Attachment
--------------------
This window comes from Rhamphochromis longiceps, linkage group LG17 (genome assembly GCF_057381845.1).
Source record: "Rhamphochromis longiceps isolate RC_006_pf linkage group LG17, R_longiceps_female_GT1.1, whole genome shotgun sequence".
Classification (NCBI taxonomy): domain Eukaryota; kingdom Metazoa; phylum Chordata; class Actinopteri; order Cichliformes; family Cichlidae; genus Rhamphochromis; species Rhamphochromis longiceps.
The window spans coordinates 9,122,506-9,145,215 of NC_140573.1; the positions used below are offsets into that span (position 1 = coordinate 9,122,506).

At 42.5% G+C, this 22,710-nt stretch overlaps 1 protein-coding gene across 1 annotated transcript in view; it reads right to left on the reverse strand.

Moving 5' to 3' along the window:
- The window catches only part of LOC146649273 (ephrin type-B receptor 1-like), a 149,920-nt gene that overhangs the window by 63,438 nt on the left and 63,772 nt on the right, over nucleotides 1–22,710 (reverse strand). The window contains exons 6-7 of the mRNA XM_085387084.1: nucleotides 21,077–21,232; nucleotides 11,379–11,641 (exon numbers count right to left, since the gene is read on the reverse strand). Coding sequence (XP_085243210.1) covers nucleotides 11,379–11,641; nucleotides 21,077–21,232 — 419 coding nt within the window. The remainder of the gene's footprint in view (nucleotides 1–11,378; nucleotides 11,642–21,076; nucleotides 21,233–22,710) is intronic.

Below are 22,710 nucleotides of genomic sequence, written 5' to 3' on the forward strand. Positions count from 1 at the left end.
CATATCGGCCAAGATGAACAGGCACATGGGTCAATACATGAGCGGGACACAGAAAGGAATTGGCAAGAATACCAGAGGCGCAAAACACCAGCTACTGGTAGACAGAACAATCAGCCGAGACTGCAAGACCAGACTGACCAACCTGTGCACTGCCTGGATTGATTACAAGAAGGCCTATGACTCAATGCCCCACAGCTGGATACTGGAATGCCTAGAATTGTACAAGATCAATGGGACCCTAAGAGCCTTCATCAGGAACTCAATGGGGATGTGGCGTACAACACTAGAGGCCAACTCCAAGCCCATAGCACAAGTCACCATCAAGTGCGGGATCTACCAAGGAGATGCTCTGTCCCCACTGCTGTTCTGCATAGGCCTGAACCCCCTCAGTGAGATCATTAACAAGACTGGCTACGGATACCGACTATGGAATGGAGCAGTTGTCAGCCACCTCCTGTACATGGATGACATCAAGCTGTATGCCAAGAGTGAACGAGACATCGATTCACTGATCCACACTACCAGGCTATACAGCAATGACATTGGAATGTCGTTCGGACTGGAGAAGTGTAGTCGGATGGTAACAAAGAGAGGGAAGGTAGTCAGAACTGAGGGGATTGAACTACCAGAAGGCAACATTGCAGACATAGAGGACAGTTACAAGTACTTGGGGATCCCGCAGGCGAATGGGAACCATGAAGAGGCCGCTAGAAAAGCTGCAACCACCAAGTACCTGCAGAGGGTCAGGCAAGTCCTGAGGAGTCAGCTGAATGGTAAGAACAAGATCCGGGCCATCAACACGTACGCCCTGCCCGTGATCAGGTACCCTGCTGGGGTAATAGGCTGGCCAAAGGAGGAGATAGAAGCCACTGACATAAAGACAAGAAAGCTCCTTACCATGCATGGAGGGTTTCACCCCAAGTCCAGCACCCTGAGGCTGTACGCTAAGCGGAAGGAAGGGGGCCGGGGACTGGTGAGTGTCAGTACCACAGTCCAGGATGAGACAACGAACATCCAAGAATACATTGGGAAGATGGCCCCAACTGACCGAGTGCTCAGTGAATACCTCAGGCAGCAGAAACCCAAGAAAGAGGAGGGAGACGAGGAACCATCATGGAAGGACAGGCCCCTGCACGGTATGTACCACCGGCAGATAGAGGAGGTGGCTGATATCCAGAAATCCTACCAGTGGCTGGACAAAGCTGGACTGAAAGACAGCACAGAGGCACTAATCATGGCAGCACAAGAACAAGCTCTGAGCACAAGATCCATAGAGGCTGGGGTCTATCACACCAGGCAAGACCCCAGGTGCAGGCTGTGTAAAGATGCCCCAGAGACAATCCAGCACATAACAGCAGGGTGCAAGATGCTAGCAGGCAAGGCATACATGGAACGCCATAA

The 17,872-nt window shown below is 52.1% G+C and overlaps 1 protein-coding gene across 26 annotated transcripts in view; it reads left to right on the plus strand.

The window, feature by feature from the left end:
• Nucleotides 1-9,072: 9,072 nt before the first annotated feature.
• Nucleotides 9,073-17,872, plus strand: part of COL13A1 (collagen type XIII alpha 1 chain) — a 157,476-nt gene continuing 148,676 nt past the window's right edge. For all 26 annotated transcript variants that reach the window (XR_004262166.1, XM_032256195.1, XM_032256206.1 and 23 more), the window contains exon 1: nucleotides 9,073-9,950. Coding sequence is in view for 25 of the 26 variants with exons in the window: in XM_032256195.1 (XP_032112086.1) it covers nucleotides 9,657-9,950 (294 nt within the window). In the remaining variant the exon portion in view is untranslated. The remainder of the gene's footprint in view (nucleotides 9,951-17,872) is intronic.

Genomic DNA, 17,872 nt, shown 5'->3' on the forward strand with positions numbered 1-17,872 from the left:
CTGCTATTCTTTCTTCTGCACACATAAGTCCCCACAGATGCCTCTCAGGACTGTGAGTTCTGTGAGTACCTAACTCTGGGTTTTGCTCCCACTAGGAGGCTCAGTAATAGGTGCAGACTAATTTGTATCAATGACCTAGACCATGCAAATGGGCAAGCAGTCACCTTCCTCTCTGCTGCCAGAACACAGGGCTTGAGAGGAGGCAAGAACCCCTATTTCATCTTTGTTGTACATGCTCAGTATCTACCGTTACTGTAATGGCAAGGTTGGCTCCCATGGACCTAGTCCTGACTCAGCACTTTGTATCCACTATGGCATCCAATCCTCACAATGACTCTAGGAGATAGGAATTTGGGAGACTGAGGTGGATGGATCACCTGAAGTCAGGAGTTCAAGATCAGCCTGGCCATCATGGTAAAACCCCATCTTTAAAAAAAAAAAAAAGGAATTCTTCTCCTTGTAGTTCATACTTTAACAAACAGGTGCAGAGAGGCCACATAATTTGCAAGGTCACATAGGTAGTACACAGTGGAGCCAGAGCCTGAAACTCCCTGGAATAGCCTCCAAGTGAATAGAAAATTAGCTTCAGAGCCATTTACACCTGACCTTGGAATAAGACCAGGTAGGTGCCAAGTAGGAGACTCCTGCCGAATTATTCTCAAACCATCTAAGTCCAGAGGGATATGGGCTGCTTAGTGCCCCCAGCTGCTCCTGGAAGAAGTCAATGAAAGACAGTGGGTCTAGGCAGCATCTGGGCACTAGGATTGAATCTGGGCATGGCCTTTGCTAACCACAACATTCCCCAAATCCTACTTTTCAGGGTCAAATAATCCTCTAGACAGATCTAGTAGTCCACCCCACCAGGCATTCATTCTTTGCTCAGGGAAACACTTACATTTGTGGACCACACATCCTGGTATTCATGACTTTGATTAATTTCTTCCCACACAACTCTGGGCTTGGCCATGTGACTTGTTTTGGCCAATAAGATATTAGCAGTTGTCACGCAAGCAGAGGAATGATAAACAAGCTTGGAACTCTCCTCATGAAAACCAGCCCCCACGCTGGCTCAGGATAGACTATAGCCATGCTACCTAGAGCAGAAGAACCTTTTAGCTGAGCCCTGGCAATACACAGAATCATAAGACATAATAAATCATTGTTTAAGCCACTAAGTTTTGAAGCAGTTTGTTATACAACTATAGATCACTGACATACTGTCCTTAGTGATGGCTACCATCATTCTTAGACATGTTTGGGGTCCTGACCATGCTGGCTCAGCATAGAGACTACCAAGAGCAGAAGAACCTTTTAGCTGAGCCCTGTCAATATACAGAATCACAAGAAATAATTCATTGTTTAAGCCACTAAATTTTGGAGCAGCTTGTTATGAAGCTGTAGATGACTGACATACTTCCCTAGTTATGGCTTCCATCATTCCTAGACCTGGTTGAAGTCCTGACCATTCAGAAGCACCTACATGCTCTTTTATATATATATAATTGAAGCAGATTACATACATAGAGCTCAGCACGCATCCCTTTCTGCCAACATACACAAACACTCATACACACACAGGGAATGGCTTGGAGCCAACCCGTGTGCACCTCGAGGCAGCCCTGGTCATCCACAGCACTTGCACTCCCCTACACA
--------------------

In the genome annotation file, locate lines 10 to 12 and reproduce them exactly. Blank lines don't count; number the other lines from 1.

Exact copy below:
The 17,872-nt window shown below is 52.1% G+C and overlaps 1 protein-coding gene across 26 annotated transcripts in view; it reads left to right on the plus strand.

The window, feature by feature from the left end:
• Nucleotides 1-9,072: 9,072 nt before the first annotated feature.